‘No’ vote clarified

Alderman Donna Hartman said she would like to clarify her ‘no’ vote on the FY 2019-2020 budget last month.

“I just want to say that I never mentioned grants in my explanation, nor the match money for the grants, mainly because this was an item that was voted on and approved by the past board,” she said. “The money was set aside in the general fund until such time as it was needed; therefore, the match money did not create the budget deficit. It just happened in the 2019-2020 budget, that’s when the expense came due, so $500,000 was transferred from the general fund to the capital projects fund to cover this expense.

“Why would I oppose grants? This is semi-free money given by the government with which we can do great things for our city.”

Referring to the city’s budgeted deficit of $467,057 for 2019-20, she added, “This amount will be taken out of the general fund to balance this budget, and the money for the one year payment on the purchase of the police cars will be taken from the general fund and placed to debt service, so the bottom line, the deficit for the 2019-2020 budget is $467,000, and the other amounts will also come from the general fund and this will reduce our bank balance,” she added. “I think it’s the duty as aldermen that we make this clear for the public so that they understand it.”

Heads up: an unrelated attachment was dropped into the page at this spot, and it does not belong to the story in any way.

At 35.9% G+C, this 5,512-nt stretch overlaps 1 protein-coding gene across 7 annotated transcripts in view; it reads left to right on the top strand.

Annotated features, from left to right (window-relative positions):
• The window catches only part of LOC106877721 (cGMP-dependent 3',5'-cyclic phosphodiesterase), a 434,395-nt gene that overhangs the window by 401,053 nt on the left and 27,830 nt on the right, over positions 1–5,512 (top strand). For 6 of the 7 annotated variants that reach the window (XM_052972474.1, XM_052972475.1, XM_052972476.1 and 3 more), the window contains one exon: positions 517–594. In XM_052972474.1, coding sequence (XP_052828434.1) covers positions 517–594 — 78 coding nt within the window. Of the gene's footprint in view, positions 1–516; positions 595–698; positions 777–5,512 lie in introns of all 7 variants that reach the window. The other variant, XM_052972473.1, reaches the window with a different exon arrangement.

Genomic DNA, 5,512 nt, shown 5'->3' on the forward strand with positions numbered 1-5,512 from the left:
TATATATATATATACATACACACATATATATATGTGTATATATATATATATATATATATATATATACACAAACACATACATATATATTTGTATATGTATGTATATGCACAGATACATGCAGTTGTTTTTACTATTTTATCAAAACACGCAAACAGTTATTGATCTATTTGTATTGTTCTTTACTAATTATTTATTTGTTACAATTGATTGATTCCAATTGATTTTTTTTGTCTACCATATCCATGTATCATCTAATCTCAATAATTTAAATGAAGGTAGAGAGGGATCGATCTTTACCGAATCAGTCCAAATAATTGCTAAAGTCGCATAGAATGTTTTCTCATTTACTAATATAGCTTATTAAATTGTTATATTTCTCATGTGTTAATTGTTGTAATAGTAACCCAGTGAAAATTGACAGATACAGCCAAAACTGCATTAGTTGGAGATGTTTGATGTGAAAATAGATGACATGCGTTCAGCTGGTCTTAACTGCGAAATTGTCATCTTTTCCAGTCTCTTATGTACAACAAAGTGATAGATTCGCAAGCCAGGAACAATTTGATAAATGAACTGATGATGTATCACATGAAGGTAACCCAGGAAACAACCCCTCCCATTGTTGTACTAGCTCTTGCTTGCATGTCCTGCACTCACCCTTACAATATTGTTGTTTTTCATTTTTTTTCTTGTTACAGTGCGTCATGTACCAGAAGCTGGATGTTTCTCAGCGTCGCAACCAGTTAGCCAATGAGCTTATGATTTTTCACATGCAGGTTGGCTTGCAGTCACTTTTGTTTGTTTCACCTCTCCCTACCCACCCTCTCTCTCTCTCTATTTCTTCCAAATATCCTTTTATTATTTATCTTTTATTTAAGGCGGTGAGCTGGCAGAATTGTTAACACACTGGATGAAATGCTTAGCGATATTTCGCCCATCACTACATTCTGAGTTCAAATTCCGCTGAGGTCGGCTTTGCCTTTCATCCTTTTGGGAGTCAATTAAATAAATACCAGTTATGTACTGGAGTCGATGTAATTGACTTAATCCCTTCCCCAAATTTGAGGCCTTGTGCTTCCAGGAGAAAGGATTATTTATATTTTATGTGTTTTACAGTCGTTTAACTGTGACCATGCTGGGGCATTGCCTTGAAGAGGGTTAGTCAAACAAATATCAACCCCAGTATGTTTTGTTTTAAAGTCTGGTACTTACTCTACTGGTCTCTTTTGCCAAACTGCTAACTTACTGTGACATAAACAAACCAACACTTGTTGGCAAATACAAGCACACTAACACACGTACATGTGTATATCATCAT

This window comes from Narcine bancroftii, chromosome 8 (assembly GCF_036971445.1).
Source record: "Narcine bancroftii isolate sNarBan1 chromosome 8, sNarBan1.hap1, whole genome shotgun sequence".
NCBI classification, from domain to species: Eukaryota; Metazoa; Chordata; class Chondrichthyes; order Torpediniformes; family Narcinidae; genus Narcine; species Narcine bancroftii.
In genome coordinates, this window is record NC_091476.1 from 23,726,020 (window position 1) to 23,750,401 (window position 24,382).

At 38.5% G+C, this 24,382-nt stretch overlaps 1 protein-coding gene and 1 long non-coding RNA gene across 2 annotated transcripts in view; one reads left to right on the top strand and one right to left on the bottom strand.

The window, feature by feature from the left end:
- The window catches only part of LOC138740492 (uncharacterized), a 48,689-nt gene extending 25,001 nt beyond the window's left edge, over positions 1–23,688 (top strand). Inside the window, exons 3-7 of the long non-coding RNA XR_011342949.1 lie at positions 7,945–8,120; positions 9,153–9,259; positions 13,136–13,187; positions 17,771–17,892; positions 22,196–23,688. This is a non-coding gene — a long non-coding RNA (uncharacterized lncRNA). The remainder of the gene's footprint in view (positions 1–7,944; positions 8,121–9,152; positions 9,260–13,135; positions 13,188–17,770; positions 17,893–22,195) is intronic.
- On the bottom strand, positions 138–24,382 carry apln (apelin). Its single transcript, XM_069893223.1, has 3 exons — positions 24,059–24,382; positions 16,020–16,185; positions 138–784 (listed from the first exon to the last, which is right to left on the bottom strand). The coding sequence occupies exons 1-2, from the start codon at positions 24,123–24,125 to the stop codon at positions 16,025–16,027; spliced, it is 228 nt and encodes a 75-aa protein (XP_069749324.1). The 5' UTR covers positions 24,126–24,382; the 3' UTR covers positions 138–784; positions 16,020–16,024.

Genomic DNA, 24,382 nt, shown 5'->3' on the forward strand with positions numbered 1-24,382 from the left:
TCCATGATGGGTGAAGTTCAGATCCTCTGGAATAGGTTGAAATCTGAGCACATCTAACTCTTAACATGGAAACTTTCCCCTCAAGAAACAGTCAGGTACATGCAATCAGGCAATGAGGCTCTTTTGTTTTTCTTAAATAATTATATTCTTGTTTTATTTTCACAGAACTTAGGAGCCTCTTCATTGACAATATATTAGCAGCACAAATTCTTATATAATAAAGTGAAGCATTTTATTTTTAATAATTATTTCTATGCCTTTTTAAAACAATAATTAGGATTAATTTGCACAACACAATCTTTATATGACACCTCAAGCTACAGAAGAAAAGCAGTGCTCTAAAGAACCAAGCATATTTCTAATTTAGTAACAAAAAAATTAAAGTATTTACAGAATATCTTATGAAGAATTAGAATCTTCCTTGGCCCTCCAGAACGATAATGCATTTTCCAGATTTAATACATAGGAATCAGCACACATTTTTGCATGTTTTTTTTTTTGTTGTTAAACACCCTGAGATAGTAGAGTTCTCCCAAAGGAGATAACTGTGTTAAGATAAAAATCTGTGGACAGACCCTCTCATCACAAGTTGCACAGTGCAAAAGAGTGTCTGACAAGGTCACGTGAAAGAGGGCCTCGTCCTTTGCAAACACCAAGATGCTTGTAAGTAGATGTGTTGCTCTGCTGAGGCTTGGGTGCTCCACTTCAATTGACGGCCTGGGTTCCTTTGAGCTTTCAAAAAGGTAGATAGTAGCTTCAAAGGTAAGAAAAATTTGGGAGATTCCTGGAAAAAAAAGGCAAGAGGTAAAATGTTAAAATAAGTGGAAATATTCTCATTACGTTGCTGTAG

City Finance Director Stacy Rozell said following the meeting that $170,000 is included in the 2019-2020 budget for the purchase of the police vehicles.

“The city is in very strong financial shape,” said Mayor Michael Whisenant after the meeting. “We are investing the money that is being pulled out of our reserve fund during the current budget cycle back into the community to enhance quality of life for the betterment of our citizens, and making sure that our city employees have the equipment needed to perform their jobs at a high level each and every day.”